Silent Hill 4 went a step further in terms of setting. Terror was not only in the cursed people, but in the claustrophobia generated by the idea of converting one's home, the safest place in the world, into a prison where the most familiar corners had become a threat. However, The Room changes were not welcomed by the most purist fans, and this installment became the turning point of a saga that was withering during successive titles. Konami decided to close Team Silent and transfer the creation of the new Silent Hill to Western studios. Akira Yamaoka remained as a composer in Origins, Homecoming and Shattered Memories. His music was recovered and adapted, under the supervision of the artist, for the movie Silent Hill (Christophe Gans). In 2009, Yamaoka left Konami to join Grasshopper, the Suda51 studio. During the Tokyo Game Show of 2011, the musician described what this change had meant in his life: “Nothing has changed since I left Konami. The truth is that I continue composing music as in the past. The only difference is that the hours to do so have been reduced and as faster than usual to get to do all the extra work. Suda treats me very well, he could be a little harder with me, but he treats me very well. I continue to play the role of producer, and I also supervise all the games and manage them. In that regard, I would say that I have more responsibility and that I work more now. ”
After the dying fog
Akira Yamaoka has continued making diverse music that continues to fill Grasshopper's videogames with personality, as well as songs beyond digital entertainment. However, Silent Hill has been the saga that has left its mark on his career, and today he is surprised that he is still interviewed for her twenty years later. During his concerts, he continues to interpret the songs of the cursed people, and in Telegraph he mentions Theme of Laura as one of the most beloved songs by fans.
Akira Yamaoka and Mary Elizabeth McGlynn during the Japan Expo 2014
Silent Hill retains a place in the heart of Akira Yamaoka, who was excited by the announcement of Silent Hills, created by Hideo Kojima and Guillermo del Toro. A chilling teaser playable, with a hyperrealism that captivated the players and promised the awakening of a languished saga. And yet, its cancellation shattered the hopes of a dream comeback even by the same musician: “The development of the game was at an early stage of development, much earlier than people saw, and then I was not on board the project. And I wanted to be. But I was amazed that it was canceled, even as a fan. ” (Yamaoka for FactMag).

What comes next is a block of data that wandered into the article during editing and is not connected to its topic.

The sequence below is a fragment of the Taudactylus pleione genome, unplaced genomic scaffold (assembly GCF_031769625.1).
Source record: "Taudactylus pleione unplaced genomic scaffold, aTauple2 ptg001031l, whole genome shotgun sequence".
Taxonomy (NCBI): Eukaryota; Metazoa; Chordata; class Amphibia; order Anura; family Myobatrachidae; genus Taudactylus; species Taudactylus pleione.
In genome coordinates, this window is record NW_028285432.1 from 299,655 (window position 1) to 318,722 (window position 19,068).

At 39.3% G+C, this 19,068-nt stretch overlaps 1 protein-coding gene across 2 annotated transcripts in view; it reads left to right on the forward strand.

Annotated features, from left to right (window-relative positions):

And despite the sinsabor of a Silent Hills that could be and never was, and the interruption of a saga that never shone again with the glare of its first titles, Silent Hill remains a legend in the horror genre. In Konami Europe, Akira Yamaoka defined what ended up making him so adored by the players: “The feeling of fear is greatly influenced by culture, as is the case with comedy. Sometimes, what scares the Japanese does not scare foreigners, and vice versa. From this point of view, Silent Hill differs from other popular horror video games, and I think this is a very special saga. Although it was never considered as a work of popular terror, it ended up becoming popular thanks to being so unique. ”
And is that Silent Hill is not just about scares and fear; explore the darkest side of humanity, as well as the authenticity of emotions such as loss, loneliness, guilt or forgiveness. The torn hope of Promise, or the pain of Betrayal, or the melancholy nanny in Room of Angel continues to shrink us years after we have been swallowed by the Otherworld.